I miss you. Pray for me. Ask our Lord to make me half of the woman that you were.

Your ladybug.

Wednesday, July 13, 2005

The Prodigal Blogger Returns

I'm back.

I've been away on a freak out. What is a freak out, you ask? A freak out is what happens when you see your picture on the website of a very large Christian literary agency. Your "author photo", and a bio. I'm right above D. James Kennedy. Hence, the freak out.

It's weird. I hope no one looks at that site and thinks I'm a "Christian Personality." I am a Christian as a matter of grace. I have a personality, and that was just dumb luck. But I don't think I'm a "Christian Personality".

Vikki sent me an e-mail asking for a bio, and then I really freaked out. What in the world do I have to say? So far, what they have up there is "Claudia calls herself the ragamuffin diva. She says she is an unworthy servant, loved by God and amazed by grace." Frankly, I thought that just about summed me up.

I could have mentioned other places that I've been published, but really, they weren't very impressive. I could have said I have a degree, but the truth is, I work in a group home in a job that doesn't use any of the skills I spent a lot of money to get. I'm a classic underachiever, and my own worst enemy to boot. I mean, a few months ago I told Ken I was going to Tattoo School. He didn't dignify that with an answer.

I've been thinking, "What do you want me to do?" in the general direction of God. You'd think that at 40 I would not have to ask that. I should have had my own house, be rooted and comfortable in a career, drive a decent car, and blah, blah, blah. But no. Here I am. Just beginning to bud as a writer. No car. No house. Raggedy clothes because the little money I have usually goes to a book I love, instead of a shirt, pants, or a decent pair of shoes. I see the frustration in my childen because they don't have what many of their friends have. Every Christmas I feel like a dismal, wretched failure.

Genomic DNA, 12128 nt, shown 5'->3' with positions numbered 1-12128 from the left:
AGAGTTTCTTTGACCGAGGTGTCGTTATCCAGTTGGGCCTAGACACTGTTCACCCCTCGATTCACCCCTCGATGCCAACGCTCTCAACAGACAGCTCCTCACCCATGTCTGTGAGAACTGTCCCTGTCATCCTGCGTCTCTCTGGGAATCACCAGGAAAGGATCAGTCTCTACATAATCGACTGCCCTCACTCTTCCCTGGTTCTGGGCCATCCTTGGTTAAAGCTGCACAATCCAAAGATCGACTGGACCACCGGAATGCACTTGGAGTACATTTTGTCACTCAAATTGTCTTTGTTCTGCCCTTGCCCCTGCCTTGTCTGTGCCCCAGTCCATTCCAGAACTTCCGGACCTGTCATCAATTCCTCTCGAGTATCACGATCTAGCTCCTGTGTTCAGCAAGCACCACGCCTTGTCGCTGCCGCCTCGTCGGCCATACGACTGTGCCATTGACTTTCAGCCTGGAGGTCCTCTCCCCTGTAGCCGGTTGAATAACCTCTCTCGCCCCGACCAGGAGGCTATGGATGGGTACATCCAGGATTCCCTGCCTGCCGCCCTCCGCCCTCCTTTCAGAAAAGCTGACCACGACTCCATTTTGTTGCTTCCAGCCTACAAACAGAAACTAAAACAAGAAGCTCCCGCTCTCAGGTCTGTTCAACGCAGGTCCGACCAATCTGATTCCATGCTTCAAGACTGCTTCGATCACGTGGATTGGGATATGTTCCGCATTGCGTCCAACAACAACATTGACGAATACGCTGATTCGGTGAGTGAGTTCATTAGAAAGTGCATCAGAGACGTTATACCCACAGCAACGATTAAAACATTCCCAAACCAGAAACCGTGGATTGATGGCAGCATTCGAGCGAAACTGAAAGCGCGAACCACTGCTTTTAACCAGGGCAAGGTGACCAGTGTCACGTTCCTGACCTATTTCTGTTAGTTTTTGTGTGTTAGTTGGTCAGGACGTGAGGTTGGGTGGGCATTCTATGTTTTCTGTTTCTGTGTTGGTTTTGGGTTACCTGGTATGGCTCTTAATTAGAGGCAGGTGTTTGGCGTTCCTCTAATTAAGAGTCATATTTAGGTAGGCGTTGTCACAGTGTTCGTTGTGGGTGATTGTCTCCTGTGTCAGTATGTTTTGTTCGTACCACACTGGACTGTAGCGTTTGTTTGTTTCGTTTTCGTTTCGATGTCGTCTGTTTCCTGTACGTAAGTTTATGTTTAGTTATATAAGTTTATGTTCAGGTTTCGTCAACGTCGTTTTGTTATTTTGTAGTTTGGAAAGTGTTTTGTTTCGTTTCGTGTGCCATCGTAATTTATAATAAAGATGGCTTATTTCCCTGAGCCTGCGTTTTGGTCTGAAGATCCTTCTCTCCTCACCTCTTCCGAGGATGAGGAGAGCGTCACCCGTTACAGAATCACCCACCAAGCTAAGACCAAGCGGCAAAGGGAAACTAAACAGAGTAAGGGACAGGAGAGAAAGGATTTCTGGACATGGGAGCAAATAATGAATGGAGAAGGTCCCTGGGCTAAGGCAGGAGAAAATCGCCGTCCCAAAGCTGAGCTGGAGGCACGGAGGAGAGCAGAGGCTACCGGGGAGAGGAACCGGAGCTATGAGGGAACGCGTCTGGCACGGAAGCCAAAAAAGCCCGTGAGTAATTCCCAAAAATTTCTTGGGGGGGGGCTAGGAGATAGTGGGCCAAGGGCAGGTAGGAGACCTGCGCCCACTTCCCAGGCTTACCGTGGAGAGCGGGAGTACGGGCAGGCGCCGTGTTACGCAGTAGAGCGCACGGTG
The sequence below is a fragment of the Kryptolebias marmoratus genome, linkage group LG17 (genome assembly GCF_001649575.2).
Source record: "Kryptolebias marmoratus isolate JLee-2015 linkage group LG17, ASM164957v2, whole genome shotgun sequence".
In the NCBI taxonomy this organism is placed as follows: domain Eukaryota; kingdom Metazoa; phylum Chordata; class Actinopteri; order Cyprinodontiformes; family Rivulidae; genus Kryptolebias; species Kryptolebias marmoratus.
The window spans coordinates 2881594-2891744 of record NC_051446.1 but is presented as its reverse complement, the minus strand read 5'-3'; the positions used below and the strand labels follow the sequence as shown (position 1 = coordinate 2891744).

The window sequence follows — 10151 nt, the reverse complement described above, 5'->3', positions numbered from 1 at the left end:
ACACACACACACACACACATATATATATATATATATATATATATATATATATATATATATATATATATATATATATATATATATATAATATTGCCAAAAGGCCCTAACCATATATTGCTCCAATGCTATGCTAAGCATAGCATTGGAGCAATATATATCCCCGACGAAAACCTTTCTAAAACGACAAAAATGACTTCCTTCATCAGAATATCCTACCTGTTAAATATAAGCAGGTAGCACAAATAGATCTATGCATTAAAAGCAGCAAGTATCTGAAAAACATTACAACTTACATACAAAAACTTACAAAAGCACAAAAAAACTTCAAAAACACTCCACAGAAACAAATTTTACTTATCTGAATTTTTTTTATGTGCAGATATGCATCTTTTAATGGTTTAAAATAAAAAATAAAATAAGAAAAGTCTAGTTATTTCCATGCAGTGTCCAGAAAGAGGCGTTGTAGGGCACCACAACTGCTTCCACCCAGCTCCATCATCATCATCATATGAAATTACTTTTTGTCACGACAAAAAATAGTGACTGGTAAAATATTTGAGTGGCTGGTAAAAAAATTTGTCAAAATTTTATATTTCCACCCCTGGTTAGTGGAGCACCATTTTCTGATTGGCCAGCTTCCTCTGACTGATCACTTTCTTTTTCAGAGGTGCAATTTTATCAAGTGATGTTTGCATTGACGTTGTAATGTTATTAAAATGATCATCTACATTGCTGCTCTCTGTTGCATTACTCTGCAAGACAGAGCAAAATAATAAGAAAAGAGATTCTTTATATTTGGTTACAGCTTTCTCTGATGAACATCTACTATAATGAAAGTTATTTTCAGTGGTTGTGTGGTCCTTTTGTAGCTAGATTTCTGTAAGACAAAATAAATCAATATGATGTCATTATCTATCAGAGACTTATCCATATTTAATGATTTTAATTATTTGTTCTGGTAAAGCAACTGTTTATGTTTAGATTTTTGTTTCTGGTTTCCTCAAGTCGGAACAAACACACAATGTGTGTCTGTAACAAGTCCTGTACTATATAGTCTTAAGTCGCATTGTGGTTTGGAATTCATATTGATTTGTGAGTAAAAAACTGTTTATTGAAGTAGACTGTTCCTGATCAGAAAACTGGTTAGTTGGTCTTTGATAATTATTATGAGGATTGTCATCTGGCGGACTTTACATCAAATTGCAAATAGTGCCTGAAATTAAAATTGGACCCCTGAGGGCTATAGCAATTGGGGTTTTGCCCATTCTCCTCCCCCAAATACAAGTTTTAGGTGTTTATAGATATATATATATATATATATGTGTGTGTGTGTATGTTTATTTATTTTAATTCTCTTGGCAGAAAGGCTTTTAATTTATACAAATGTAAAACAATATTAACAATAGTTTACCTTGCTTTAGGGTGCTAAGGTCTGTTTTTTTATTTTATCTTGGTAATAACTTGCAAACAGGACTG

But in all of this there is God.

I was coming home the other day, and I realized, "I don't know where I am." I was in my own neighborhood, lost and disoriented. We moved here in November, when the cold drives me inward and I curl up in a little ball and hope to survive another dark, cold season. We didn't get out much. Spring came and went too fast, and now it's July, and I've worked and I've traveled, and did almost no writing. I did so little seeing that one day, I looked up and didn't know the way home, or even where home is.

But in all of this, there is God.

Tonight I took a walk. Between the neighborhood street there is a bridge. You cross the highway on it, and it was wild, looking down at cars speeding to their destinations. Beyond the bridge was a park, but ZZ was tired, and she's little, and I didn't want to push her.

Fireflies lit, and extinguished their lights, and lit again. July heat clung to my body like a summer lover's embrace. All around me, the voices of children, and the clack of their flip flops, and the sight of their thin, brown or caramel colored legs. I had everything money couldn't buy in those moments. Enough health to still be walking, air in the lungs to breathe freely, the love of family, and awareness of God in it all.

Suddenly the anxiety I've felt about the remote possibility that I may actually get to be what I've longed to be since I was a child faded.

It's good to know you, God. It's good to be your friend.

Sorry, I've been away so long dear readers. I'll try to do better.

In love and grace,